Two classics—the Corvette and the Viper—are getting thoroughly modern makeovers. And this time around, chic detailing and interiors matter. After all, aesthetes feel the need for speed, too.
Estimated starting price: $55,000; chevrolet.com
Starts at $99,390; drivesrt.com
How many cars have been driven by astronauts and serenaded by Prince? The Corvette celebrates its 60th anniversary this year, and the seventh-generation model revives the storied Stingray name..
Like its Shelby Cobra forebear, the Viper is known for incomparably brash style and speed. Its legend status was secured when the car beat European rivals at the 24 Hours of Le Mans in 1998.
The Stingray's laser-welded, all-aluminum chassis offers the same lightweight-style frame as a Porsche 911 for half the price, and the interior is lavishly made over with stitched leather and customizable digital displays.
After a two-year hiatus, the SRT Viper returns with sumptuous, Ferrari-like leather seats by Sabelt. The aluminum and carbon-fiber body is still menacing, but it's less of a cartoon brute, thanks to a longer, elegantly tapered roofline.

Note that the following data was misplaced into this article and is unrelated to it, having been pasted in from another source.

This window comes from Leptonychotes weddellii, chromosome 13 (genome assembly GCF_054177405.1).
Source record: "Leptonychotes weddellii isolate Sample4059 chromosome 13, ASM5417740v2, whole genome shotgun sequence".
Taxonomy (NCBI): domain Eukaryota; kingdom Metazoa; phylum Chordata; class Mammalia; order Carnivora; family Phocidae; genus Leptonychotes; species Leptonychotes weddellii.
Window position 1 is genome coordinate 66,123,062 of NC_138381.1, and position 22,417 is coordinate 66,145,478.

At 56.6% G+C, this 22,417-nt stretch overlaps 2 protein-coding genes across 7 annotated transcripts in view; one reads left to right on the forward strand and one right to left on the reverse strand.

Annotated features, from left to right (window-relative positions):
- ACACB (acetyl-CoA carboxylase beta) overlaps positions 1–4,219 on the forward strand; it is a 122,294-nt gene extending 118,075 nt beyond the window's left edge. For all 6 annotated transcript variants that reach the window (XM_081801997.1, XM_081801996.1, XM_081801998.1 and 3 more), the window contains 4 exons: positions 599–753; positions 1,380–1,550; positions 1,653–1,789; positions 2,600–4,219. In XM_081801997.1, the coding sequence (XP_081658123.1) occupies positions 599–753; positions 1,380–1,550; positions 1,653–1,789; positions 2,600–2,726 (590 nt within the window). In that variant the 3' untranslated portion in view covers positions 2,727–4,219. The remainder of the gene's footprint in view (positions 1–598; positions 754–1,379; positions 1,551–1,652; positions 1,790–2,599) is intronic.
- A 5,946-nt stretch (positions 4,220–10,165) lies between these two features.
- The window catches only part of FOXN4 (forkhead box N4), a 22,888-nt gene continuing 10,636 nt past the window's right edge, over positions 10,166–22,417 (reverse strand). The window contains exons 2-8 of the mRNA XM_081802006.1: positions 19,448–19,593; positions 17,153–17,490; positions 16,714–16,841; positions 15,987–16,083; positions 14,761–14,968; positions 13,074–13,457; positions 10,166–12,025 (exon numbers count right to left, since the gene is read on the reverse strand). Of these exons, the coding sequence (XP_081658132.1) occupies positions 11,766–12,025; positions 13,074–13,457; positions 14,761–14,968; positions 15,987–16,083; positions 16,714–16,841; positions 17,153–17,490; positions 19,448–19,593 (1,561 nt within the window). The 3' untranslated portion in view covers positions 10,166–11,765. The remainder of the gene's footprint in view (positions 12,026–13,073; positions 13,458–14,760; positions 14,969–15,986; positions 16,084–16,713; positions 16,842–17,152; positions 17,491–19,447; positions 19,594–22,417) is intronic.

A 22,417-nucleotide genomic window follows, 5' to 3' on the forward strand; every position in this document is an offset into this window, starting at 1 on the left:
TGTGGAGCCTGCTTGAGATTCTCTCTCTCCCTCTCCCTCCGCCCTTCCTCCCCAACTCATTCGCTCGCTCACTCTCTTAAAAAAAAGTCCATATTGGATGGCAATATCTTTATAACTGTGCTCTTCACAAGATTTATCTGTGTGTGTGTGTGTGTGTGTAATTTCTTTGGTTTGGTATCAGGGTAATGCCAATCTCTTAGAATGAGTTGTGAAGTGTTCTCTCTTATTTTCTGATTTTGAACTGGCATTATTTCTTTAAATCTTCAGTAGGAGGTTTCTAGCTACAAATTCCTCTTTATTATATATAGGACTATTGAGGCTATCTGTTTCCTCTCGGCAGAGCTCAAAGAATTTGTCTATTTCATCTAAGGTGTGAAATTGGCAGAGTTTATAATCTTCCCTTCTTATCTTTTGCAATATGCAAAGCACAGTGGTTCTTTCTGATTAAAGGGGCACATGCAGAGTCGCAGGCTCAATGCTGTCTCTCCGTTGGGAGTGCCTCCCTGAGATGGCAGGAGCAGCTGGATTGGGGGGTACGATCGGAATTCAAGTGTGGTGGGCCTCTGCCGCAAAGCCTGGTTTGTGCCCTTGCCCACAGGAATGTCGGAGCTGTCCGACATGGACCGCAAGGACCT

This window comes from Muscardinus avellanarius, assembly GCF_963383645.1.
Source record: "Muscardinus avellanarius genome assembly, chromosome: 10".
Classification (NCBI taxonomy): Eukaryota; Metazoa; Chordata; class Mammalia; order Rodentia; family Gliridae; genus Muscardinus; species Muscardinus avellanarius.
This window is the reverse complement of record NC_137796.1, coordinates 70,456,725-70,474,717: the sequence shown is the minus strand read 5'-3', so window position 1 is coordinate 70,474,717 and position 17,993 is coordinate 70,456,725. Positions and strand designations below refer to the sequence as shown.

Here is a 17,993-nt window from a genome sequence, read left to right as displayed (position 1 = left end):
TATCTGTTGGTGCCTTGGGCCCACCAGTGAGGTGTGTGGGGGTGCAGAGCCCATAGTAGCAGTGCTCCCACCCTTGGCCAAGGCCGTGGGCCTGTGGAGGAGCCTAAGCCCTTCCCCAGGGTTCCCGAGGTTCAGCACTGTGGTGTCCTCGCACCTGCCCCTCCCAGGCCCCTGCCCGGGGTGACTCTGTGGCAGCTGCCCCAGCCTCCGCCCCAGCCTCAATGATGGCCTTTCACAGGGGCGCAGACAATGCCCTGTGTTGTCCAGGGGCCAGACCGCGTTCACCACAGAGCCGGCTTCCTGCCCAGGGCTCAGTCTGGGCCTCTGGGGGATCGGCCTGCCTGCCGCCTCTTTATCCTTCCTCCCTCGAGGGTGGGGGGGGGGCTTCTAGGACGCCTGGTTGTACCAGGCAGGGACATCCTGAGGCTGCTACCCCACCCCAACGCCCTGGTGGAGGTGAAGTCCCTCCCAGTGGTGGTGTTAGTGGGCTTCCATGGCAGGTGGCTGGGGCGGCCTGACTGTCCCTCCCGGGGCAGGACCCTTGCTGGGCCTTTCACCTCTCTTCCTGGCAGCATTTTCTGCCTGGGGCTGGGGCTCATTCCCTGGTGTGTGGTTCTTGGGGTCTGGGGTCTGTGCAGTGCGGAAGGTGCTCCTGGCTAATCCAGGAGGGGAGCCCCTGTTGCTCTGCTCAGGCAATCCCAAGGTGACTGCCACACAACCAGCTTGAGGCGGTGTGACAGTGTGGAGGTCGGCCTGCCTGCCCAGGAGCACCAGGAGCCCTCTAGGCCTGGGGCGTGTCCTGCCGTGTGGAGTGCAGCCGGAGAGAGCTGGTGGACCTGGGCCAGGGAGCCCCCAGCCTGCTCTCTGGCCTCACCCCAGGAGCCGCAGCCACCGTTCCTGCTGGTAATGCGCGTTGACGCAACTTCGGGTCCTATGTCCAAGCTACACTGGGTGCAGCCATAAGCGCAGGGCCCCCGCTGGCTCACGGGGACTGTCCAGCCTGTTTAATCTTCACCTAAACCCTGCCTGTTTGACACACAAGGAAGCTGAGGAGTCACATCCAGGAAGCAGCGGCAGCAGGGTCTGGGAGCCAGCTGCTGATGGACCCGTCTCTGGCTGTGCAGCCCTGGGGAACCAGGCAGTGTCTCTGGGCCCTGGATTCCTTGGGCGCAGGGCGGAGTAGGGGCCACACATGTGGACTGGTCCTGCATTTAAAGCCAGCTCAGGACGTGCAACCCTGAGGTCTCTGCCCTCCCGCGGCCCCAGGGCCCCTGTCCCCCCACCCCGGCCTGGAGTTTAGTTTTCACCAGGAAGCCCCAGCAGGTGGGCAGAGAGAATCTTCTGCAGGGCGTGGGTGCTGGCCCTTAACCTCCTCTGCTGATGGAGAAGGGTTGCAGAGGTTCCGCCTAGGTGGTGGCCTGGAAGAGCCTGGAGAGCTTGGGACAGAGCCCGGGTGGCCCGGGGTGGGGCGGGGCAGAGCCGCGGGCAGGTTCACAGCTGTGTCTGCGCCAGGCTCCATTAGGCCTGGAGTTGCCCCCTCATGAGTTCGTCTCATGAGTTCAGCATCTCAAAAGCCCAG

A 6.2-liter V-8 churns out about 450 horsepower, takes the car from 0 to 60 mph in less than four seconds, and gives it a top speed of roughly 195 mph.
With a chest-thumping 600 pound-feet of torque, the 8.4-liter V-10 gives the Viper a 0-to-60 time of 3.4 seconds and a top speed of 206 mph.
A groundbreaking magnetic suspension allows the Corvette to grip the pavement like a true supercar, even on narrower, high-speed tires.
The SRT's power-to-weight ratio surpasses that of the $400,000, 691-hp Lamborghini Aventador, but the Viper's new stability-control system helps rein in all that muscle.
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